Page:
Recommendation    

There are twenty-one different independent variables which influence the intention of the online shopping which have been identified in different research studies through this current thematic evaluation.  But all previous studies have employed only maximum eight or less number of variables for their studies. Hence, integrated impact from those variables cannot be identified and it was difficult to generalize an accurate result.  The conclusions of most studies propose to include more variables than those that have been identified in reality. Thus, it was evident that there remains a need for future research, which explores a wider range of variables with a more comprehensive integrated model.  

Several main variables have contradictory results when comparing. But the result in a study must be consistent with previous studies to confirm its result. Again it is a mandatory to reexamine those variables for further confirmation.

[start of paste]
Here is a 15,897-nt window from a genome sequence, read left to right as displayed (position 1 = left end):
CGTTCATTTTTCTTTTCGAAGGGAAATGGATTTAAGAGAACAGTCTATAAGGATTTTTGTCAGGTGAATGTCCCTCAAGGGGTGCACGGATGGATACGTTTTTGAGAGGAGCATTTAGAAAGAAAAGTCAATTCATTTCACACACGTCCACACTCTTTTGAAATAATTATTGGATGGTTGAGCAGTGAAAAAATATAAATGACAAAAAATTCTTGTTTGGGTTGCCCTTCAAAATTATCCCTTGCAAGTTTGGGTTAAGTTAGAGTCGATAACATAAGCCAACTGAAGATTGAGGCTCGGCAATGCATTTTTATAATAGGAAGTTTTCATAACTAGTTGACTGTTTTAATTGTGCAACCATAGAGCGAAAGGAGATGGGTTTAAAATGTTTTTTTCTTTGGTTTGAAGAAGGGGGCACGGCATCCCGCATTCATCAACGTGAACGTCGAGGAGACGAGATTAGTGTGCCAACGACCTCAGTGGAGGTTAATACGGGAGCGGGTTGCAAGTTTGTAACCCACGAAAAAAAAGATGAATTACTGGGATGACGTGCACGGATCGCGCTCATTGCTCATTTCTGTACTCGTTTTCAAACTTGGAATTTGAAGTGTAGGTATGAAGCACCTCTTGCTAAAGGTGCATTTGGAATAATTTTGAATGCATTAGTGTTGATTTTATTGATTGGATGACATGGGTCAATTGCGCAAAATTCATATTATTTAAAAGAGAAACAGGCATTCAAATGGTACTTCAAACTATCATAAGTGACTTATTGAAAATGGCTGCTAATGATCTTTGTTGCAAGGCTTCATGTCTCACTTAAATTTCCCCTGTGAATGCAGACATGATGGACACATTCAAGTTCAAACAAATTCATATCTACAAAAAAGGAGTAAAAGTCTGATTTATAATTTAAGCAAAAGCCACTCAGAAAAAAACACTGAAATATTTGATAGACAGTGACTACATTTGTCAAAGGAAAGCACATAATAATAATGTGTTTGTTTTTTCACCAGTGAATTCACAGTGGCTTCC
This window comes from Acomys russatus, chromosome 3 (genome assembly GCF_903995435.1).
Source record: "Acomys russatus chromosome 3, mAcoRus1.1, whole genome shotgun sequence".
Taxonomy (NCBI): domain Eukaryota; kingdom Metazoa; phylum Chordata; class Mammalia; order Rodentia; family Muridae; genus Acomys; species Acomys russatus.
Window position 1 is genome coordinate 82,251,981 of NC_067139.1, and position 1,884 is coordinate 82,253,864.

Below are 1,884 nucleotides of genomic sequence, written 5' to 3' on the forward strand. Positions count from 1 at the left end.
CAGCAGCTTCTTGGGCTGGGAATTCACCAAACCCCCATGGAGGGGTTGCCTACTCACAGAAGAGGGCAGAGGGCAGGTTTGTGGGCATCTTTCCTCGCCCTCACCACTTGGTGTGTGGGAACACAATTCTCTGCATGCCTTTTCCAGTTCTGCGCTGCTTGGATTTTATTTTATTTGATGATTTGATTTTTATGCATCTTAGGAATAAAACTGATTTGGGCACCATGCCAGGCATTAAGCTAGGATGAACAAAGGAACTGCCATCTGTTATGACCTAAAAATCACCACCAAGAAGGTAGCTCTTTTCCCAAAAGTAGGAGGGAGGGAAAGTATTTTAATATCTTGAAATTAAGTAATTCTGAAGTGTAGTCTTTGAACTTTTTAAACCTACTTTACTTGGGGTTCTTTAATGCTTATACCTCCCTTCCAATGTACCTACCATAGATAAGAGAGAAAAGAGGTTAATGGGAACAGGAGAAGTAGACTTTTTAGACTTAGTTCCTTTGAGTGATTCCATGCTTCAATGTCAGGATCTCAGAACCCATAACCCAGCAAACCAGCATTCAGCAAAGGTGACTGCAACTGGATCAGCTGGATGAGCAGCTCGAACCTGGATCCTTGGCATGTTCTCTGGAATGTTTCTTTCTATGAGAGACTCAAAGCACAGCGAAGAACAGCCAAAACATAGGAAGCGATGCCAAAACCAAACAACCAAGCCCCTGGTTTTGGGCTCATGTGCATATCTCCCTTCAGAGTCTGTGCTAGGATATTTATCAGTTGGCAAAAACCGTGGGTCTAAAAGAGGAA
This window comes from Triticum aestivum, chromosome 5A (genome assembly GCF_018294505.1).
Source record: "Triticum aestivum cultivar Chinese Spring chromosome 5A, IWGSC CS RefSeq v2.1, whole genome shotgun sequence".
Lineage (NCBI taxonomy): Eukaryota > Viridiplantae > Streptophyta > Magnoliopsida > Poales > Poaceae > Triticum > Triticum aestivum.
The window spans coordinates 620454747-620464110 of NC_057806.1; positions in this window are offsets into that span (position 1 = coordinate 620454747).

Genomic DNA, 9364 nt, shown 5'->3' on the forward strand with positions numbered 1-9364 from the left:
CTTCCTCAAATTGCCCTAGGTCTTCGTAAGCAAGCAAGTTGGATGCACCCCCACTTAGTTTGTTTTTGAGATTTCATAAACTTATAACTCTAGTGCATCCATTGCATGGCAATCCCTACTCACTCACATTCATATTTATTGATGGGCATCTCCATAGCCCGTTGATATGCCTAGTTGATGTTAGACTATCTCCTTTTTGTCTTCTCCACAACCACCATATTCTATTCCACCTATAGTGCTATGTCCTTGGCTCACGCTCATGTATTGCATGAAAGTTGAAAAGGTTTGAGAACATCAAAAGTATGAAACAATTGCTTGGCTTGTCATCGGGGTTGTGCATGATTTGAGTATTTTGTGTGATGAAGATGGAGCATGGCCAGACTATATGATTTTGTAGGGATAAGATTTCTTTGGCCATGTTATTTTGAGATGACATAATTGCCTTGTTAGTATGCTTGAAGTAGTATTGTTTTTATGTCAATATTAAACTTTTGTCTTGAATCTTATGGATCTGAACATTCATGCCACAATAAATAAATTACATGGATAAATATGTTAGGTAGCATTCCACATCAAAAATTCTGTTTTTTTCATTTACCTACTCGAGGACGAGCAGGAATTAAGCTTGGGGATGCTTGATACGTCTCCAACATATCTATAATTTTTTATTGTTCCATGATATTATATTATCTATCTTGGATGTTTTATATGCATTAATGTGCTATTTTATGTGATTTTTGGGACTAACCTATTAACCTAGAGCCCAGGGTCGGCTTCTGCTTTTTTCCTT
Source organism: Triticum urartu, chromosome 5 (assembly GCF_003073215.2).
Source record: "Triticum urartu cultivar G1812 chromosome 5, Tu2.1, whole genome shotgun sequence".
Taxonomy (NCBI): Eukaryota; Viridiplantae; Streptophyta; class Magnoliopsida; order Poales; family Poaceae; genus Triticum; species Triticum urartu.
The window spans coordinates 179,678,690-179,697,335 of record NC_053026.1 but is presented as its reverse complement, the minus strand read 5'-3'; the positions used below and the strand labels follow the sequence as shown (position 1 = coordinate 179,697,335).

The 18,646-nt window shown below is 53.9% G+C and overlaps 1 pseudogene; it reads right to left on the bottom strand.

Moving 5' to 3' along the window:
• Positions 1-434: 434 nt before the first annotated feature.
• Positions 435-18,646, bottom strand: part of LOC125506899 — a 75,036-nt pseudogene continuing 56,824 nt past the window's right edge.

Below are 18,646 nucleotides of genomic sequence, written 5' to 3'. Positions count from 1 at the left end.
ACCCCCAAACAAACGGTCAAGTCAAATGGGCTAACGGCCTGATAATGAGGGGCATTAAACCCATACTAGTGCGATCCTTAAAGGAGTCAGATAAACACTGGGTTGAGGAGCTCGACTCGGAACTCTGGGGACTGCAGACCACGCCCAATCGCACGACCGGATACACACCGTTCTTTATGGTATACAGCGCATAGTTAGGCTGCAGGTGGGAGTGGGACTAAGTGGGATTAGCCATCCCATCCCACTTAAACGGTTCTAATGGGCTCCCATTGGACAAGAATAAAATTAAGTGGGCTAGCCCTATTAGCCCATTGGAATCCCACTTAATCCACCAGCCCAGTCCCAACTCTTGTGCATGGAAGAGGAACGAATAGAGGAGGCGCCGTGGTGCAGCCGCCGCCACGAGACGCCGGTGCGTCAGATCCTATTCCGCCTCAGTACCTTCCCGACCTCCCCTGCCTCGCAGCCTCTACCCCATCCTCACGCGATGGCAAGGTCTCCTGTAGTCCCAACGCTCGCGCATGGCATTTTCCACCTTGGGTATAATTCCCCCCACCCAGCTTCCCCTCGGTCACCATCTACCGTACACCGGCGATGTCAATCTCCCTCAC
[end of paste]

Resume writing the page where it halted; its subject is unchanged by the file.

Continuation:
E-commerce acts within a global context, which consists of different nations and cultures, and it is evident that attitudes and behavior of consumers differ in each part of the world. Hence, different countries and different nations with different characteristics, behaviors and various socio-economic backgrounds need to be explored separately and compared for generalizability to other countries.  As a conclusion (Özgüven, 2011; Javadi et al., 2012; Zhu et al., 2010; Gong et al., 2012; Bianchi & Andrews, 2012; Choon Ling et al., 2011) propose to carry out future studies which undertake a comparative examination of antecedents of online purchase intention in different countries.